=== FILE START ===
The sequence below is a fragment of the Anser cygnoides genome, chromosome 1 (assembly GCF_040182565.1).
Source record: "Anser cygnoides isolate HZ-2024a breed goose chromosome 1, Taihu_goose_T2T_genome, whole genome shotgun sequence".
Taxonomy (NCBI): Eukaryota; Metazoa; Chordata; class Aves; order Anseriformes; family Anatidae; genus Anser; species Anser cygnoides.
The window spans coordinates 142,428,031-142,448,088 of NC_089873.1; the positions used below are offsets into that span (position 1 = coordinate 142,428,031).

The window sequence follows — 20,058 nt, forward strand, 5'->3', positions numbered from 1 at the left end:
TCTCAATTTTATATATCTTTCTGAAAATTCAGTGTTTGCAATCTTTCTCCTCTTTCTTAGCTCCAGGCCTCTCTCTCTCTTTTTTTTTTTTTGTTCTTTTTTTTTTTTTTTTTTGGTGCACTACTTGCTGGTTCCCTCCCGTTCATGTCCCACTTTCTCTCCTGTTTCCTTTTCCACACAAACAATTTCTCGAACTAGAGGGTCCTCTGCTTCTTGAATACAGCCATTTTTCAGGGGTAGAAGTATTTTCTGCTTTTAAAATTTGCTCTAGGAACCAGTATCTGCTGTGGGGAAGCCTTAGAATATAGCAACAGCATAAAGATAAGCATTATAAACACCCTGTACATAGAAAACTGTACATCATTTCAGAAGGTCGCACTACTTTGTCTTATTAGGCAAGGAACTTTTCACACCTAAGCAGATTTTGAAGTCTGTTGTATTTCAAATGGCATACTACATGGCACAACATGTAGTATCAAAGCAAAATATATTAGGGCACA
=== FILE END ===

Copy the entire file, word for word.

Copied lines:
The sequence below is a fragment of the Anser cygnoides genome, chromosome 1 (assembly GCF_040182565.1).
Source record: "Anser cygnoides isolate HZ-2024a breed goose chromosome 1, Taihu_goose_T2T_genome, whole genome shotgun sequence".
Taxonomy (NCBI): Eukaryota; Metazoa; Chordata; class Aves; order Anseriformes; family Anatidae; genus Anser; species Anser cygnoides.
The window spans coordinates 142,428,031-142,448,088 of NC_089873.1; the positions used below are offsets into that span (position 1 = coordinate 142,428,031).

The window sequence follows — 20,058 nt, forward strand, 5'->3', positions numbered from 1 at the left end:
TCTCAATTTTATATATCTTTCTGAAAATTCAGTGTTTGCAATCTTTCTCCTCTTTCTTAGCTCCAGGCCTCTCTCTCTCTTTTTTTTTTTTTGTTCTTTTTTTTTTTTTTTTTTGGTGCACTACTTGCTGGTTCCCTCCCGTTCATGTCCCACTTTCTCTCCTGTTTCCTTTTCCACACAAACAATTTCTCGAACTAGAGGGTCCTCTGCTTCTTGAATACAGCCATTTTTCAGGGGTAGAAGTATTTTCTGCTTTTAAAATTTGCTCTAGGAACCAGTATCTGCTGTGGGGAAGCCTTAGAATATAGCAACAGCATAAAGATAAGCATTATAAACACCCTGTACATAGAAAACTGTACATCATTTCAGAAGGTCGCACTACTTTGTCTTATTAGGCAAGGAACTTTTCACACCTAAGCAGATTTTGAAGTCTGTTGTATTTCAAATGGCATACTACATGGCACAACATGTAGTATCAAAGCAAAATATATTAGGGCACA